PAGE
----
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Recent translations

David Lunde

A Woman of Quality
Du Fu 

Matchless in breeding and beauty,
a fine lady has taken refuge
in this forsaken valley.
She is of good family, she says,
but her fortune has withered away;
now she lives as the grass and trees.
When the heartlands fell to the rebels
her brothers were put to death;
birth and position availed nothing–
she was not even allowed
to bring home their bones for burial.
The world turns quickly against
those who have had their day–
fortune is a lamp-flame
flickering in the wind.
Her husband is a fickle fellow
who has a lovely new woman.
Even the vetch-tree is more constant,
folding its leaves every dusk,
and mandarin ducks
always sleep with their mates.
But he has eyes only
for his new woman’s smile,
and his ears are deaf
to his first wife’s weeping.
High in the mountains
spring water is clear as truth,
but when it reaches the lowlands
it is muddied with rumor.
Her serving-maid returns
from selling her pearls;
she drags a creeper over
to cover holes in the roof.
The flowers the lady picks
are not for her hair,
and the handfuls of  cypress
are a bitter stay against hunger.
Her pretty blue sleeves
are too thin for the cold;
as evening falls
she leans on the tall bamboo.

This vivid depiction of an upper class woman rendered destitute by war and betrayal is touching, but Du’s tone is reportorial.

Ballad of the Army Carts
Du Fu

Wagons rattling and banging,
horses neighing and snorting,
conscripts marching, each with bow and arrows at his hip,
fathers and mothers, wives and children, running to see them off–
so much dust kicked up you can’t see Xian-yang Bridge!
And the families pulling at their clothes, stamping feet in anger,
blocking the way and weeping–
ah, the sound of their wailing rises straight up to assault heaven.
And a passerby asks, “What’s going on?”
The soldier says simply, “This happens all the time.
From age fifteen some are sent to guard the north,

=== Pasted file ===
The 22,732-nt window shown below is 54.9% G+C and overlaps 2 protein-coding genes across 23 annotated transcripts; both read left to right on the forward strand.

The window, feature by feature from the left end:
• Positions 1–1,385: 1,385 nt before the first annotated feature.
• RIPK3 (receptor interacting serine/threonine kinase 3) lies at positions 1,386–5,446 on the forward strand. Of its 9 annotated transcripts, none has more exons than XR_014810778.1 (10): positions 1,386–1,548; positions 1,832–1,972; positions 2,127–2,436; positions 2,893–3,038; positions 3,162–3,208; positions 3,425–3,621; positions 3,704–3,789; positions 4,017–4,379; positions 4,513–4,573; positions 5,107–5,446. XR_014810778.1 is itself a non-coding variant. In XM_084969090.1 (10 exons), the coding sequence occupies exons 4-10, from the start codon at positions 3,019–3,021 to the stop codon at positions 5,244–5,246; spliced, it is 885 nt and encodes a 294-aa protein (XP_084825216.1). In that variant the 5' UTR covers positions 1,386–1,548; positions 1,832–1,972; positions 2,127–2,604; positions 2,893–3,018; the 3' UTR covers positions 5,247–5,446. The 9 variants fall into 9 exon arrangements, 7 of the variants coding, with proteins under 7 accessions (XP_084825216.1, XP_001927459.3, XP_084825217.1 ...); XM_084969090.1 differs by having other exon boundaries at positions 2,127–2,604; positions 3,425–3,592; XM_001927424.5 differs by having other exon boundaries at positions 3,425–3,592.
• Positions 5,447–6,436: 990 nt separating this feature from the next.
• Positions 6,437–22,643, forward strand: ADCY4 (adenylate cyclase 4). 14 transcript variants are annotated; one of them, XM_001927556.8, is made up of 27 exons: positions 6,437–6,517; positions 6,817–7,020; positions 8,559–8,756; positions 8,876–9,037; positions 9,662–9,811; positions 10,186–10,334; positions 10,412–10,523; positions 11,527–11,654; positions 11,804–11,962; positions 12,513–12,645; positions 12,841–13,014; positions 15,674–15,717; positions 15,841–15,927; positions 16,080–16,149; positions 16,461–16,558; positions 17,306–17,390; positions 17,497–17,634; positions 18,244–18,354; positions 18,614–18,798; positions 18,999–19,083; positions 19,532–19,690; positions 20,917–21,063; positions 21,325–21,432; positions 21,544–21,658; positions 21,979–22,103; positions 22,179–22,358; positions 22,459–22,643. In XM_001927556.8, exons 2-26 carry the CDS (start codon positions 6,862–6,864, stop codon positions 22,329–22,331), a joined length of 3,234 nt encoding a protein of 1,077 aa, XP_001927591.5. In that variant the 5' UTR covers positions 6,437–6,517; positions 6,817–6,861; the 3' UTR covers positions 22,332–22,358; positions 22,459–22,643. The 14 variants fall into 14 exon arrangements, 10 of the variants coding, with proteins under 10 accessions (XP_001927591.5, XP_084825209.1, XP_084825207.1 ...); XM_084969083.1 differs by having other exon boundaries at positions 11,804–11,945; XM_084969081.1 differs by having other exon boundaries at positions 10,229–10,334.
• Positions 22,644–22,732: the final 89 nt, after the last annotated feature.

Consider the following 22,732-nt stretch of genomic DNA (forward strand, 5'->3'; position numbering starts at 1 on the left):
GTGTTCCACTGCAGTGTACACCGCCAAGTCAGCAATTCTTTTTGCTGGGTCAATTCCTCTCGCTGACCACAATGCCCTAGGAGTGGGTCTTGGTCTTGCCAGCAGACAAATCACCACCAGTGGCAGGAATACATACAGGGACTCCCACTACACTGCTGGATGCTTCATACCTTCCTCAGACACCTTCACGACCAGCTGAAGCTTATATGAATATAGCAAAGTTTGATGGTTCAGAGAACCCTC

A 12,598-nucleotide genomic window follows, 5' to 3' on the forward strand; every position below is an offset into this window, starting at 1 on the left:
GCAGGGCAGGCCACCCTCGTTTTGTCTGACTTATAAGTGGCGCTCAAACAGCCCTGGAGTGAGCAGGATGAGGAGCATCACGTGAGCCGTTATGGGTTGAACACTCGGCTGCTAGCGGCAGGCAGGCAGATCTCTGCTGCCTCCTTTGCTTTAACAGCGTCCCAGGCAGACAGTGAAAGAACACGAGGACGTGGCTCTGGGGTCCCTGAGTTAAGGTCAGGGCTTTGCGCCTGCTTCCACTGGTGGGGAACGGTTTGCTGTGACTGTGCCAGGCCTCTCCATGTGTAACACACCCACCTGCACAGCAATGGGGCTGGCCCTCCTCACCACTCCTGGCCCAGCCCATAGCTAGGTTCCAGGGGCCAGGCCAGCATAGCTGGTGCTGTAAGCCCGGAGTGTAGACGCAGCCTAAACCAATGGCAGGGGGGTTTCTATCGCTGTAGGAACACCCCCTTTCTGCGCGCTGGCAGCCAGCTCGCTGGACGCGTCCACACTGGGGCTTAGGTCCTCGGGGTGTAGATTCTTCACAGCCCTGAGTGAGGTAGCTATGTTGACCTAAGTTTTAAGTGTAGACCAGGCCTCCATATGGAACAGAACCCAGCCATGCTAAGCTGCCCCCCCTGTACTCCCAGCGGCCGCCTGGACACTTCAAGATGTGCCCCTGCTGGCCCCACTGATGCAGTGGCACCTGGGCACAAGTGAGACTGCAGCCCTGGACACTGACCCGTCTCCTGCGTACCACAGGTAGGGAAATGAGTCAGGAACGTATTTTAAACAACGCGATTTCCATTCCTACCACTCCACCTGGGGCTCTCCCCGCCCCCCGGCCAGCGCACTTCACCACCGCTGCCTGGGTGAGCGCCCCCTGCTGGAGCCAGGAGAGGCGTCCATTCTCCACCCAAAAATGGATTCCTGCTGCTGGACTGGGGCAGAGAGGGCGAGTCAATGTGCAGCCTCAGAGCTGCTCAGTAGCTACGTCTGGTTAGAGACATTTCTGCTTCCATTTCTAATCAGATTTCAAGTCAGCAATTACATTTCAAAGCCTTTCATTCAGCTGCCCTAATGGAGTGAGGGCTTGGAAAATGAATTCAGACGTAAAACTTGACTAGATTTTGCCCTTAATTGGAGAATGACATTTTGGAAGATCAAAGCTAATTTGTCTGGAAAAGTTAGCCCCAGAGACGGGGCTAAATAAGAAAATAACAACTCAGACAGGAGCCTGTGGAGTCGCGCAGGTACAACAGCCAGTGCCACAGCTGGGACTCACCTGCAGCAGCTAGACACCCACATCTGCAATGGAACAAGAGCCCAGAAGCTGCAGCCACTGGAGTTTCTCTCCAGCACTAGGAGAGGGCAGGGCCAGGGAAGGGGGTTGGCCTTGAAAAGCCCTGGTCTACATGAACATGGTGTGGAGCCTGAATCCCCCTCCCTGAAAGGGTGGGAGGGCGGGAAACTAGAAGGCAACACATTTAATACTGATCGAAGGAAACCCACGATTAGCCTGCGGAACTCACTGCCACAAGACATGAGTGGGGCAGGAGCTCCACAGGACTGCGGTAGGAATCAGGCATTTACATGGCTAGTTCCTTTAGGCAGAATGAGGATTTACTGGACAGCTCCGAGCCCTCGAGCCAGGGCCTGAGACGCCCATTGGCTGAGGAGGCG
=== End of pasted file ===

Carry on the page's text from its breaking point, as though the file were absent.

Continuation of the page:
and even at forty some work the army farms in the west.
When they leave home, the village headman has to wrap their turbans for them;
when they come back, white-haired, they’re still guarding the frontier.
The frontier posts run with blood enough to fill an ocean,
and the war-loving Emperor’s dreams of conquest have still not ended.
Hasn’t he heard that in Han, east of the mountains,
there are two hundred prefectures, thousands and thousands of villages,
growing nothing but thorns?
And even where there is a sturdy wife to handle hoe and plough,
the poor crops grow raggedly in haphazard fields.
It’s even worse for the men of Qin; they’re such good fighters
they’re driven from battle to battle like dogs or chickens.
Even though you were kind enough to ask, good sir,
perhaps I shouldn’t express such resentment.
But take this winter, for instance,
they still haven’t demobilized the troops of Guanxi,
and the tax collectors are pressing everyone for land-fees–
land-fees!–from where is that money supposed to come?
Truly, it is an evil thing to bear a son these days,
it is much better to have daughters;
at least you can marry a daughter to the neighbor,
but a son is born only to die, his body lost in the wild grass.
Has my lord seen the shores of the Kokonor?
The white bones lie there in drifts, uncollected.
New ghosts complain and old ghosts weep,
under the lowering sky their voices cry out in the rain.”

[759 C.E.]

NB: In Du Fu’s time, direct criticism of the Emperor or government policy was ill-advised.  This
poem, with its mention of vanished nations such as Han and Qin, purports to be about
ancient times, but any contemporary reader would recognize the parallels with the current
situation.

A powerful antiwar poem, but what makes it truly unusual is the sympathetic presentation of the plight of peasants conscripted for the army and for their families struggling to live without them, a subject which would not have been considered appropriate in poetry of the time.

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